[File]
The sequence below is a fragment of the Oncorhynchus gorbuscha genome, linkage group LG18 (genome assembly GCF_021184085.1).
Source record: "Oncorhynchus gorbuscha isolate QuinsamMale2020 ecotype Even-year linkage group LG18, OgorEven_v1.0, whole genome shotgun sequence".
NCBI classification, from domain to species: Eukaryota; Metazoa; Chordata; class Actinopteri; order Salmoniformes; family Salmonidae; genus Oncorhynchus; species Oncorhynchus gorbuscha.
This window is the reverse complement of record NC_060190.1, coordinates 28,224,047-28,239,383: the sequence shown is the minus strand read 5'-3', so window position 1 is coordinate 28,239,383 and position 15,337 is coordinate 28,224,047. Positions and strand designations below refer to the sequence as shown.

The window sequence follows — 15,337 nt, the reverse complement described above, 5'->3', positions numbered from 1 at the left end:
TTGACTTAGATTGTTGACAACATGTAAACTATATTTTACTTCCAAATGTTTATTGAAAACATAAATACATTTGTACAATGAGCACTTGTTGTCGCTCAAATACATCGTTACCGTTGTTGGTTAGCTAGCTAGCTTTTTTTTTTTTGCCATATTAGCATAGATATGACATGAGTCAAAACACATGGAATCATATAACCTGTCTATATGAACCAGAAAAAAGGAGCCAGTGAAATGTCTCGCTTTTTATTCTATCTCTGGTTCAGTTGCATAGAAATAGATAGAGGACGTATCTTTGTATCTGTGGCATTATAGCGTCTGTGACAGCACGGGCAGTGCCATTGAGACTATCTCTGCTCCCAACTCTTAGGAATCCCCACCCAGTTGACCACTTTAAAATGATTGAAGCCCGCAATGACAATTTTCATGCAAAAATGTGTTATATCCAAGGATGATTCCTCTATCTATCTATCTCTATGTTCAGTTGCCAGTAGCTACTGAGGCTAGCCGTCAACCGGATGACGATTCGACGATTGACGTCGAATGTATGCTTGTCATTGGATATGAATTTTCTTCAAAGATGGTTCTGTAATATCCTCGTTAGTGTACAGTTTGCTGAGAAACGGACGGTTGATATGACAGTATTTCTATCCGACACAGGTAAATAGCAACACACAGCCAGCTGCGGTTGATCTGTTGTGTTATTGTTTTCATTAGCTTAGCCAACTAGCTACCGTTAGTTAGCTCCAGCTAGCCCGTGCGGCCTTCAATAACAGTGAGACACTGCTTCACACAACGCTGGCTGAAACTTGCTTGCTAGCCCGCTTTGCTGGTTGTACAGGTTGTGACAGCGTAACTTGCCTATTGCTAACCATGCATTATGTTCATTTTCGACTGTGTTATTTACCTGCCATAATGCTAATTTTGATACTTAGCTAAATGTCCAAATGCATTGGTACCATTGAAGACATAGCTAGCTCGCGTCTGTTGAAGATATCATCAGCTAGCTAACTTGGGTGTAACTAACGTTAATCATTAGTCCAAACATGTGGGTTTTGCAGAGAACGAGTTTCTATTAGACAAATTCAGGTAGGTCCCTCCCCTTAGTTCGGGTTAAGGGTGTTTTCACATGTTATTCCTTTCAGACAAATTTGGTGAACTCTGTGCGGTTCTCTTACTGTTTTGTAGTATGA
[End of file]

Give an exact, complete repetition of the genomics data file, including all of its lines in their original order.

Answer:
The sequence below is a fragment of the Oncorhynchus gorbuscha genome, linkage group LG18 (genome assembly GCF_021184085.1).
Source record: "Oncorhynchus gorbuscha isolate QuinsamMale2020 ecotype Even-year linkage group LG18, OgorEven_v1.0, whole genome shotgun sequence".
NCBI classification, from domain to species: Eukaryota; Metazoa; Chordata; class Actinopteri; order Salmoniformes; family Salmonidae; genus Oncorhynchus; species Oncorhynchus gorbuscha.
This window is the reverse complement of record NC_060190.1, coordinates 28,224,047-28,239,383: the sequence shown is the minus strand read 5'-3', so window position 1 is coordinate 28,239,383 and position 15,337 is coordinate 28,224,047. Positions and strand designations below refer to the sequence as shown.

The window sequence follows — 15,337 nt, the reverse complement described above, 5'->3', positions numbered from 1 at the left end:
TTGACTTAGATTGTTGACAACATGTAAACTATATTTTACTTCCAAATGTTTATTGAAAACATAAATACATTTGTACAATGAGCACTTGTTGTCGCTCAAATACATCGTTACCGTTGTTGGTTAGCTAGCTAGCTTTTTTTTTTTTGCCATATTAGCATAGATATGACATGAGTCAAAACACATGGAATCATATAACCTGTCTATATGAACCAGAAAAAAGGAGCCAGTGAAATGTCTCGCTTTTTATTCTATCTCTGGTTCAGTTGCATAGAAATAGATAGAGGACGTATCTTTGTATCTGTGGCATTATAGCGTCTGTGACAGCACGGGCAGTGCCATTGAGACTATCTCTGCTCCCAACTCTTAGGAATCCCCACCCAGTTGACCACTTTAAAATGATTGAAGCCCGCAATGACAATTTTCATGCAAAAATGTGTTATATCCAAGGATGATTCCTCTATCTATCTATCTCTATGTTCAGTTGCCAGTAGCTACTGAGGCTAGCCGTCAACCGGATGACGATTCGACGATTGACGTCGAATGTATGCTTGTCATTGGATATGAATTTTCTTCAAAGATGGTTCTGTAATATCCTCGTTAGTGTACAGTTTGCTGAGAAACGGACGGTTGATATGACAGTATTTCTATCCGACACAGGTAAATAGCAACACACAGCCAGCTGCGGTTGATCTGTTGTGTTATTGTTTTCATTAGCTTAGCCAACTAGCTACCGTTAGTTAGCTCCAGCTAGCCCGTGCGGCCTTCAATAACAGTGAGACACTGCTTCACACAACGCTGGCTGAAACTTGCTTGCTAGCCCGCTTTGCTGGTTGTACAGGTTGTGACAGCGTAACTTGCCTATTGCTAACCATGCATTATGTTCATTTTCGACTGTGTTATTTACCTGCCATAATGCTAATTTTGATACTTAGCTAAATGTCCAAATGCATTGGTACCATTGAAGACATAGCTAGCTCGCGTCTGTTGAAGATATCATCAGCTAGCTAACTTGGGTGTAACTAACGTTAATCATTAGTCCAAACATGTGGGTTTTGCAGAGAACGAGTTTCTATTAGACAAATTCAGGTAGGTCCCTCCCCTTAGTTCGGGTTAAGGGTGTTTTCACATGTTATTCCTTTCAGACAAATTTGGTGAACTCTGTGCGGTTCTCTTACTGTTTTGTAGTATGA